What is happiness? It is defined as “a state of tranquility free from anxiety and emotional disturbance”. Well that is just the pedantic definition of happiness because happiness has a different meaning for different people. More money, a happy family, a good job, a loving partner; these can be some of the desirable prerequisites to attain the ever-elusive “happiness”.
For most people, a happy social life is the key to happiness. After all, a human being is a social animal. To be able to communicate and reflect our thoughts and ideas is an innate need that we constantly strive to fulfill. In a study of 222 college students, the 10 percent measuring happiest differed from the remaining students in one primary way: they had a rich and fulfilling social life. They were also rated the highest on good relationships by their friends.
So how do you build on a flippant social life? This question becomes all the more important for people who have suffered heart break, disappointments, fights and enmity in their past experiences and are all too scared to go out and make new friends again! Going through an ugly divorce, dealing with difficult ex-spouses, or ‘psycho’ friends can tell you in a heartbeat that not all relationships are good for your health.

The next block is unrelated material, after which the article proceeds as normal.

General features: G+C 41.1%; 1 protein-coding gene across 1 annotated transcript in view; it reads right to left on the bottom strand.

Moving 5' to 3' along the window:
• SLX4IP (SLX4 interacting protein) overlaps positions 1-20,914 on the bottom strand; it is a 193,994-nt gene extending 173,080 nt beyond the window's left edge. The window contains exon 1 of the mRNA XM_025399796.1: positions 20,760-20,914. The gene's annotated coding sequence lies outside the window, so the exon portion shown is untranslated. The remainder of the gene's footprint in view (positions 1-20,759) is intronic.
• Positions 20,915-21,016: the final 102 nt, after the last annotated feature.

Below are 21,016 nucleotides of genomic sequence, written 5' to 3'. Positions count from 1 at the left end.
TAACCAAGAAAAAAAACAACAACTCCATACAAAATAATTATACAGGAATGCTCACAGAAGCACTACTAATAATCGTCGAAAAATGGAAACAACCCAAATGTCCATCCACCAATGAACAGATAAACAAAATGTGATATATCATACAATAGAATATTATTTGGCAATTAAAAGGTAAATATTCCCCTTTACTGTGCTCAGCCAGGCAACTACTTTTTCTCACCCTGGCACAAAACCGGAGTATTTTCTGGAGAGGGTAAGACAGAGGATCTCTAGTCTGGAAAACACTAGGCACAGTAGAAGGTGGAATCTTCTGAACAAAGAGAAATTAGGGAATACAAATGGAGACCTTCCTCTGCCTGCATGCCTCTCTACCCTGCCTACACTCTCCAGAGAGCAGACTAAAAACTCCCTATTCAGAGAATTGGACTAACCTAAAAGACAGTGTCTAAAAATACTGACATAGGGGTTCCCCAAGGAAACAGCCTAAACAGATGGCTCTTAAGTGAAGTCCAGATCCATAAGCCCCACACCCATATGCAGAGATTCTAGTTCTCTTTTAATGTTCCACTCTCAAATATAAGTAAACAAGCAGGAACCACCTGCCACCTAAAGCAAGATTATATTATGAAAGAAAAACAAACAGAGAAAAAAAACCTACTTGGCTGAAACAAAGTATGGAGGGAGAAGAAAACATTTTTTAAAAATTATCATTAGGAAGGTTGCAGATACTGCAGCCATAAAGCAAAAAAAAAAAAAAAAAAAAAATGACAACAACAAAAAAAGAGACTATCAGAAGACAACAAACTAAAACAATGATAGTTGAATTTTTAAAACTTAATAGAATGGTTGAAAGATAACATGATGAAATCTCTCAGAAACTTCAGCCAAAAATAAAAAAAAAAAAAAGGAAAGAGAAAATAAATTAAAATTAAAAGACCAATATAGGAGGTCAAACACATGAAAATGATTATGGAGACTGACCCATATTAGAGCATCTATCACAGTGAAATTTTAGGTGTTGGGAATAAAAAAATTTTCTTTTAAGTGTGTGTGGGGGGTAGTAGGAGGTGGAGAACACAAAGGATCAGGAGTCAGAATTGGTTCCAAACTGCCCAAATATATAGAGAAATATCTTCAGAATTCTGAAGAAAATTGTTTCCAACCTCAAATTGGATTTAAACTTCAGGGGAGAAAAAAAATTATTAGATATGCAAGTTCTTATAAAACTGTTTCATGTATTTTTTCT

That said, researchers have been able to measure relationship quality in a study of 9,000 men and women. After the participants were given surveys about their relationships and the number and type of negative aspects in their close relationships, they were closely monitored for health problems. People with more negative aspects in their close relationships had a 34% increase in the risk of heart problems (even after taking weight, social support and other factors into consideration).
The sole reason behind this shocking adverse impact of bad relationships can be summed up in one word: Expectations. Free yourself from the shackles of expectations and you will feel like you set your spirit free – and without expecting anything you would always find yourself getting more in return! Every payoff, or at least most of them, would be fruitful. After all, when you do not expect your lover to give you compliments whenever he sees you, or you do not expect him to be the first one to wish you on your birthday, you won’t have to deal with the disappointment if he doesn’t do the aforementioned “obligations” or you might just be pleasantly surprised when he does fulfill them.
Think about it.. it’s a win-win situation! Having to get accustomed to “not expecting” can be an up-hill task on its own. After all, not expecting anything is expecting too much from yourself. But, once you get the hang of it, there’s nothing but sunshine ahead. Try it! Personal experience speaking here 😉
Article publié pour la première fois le 18/02/2012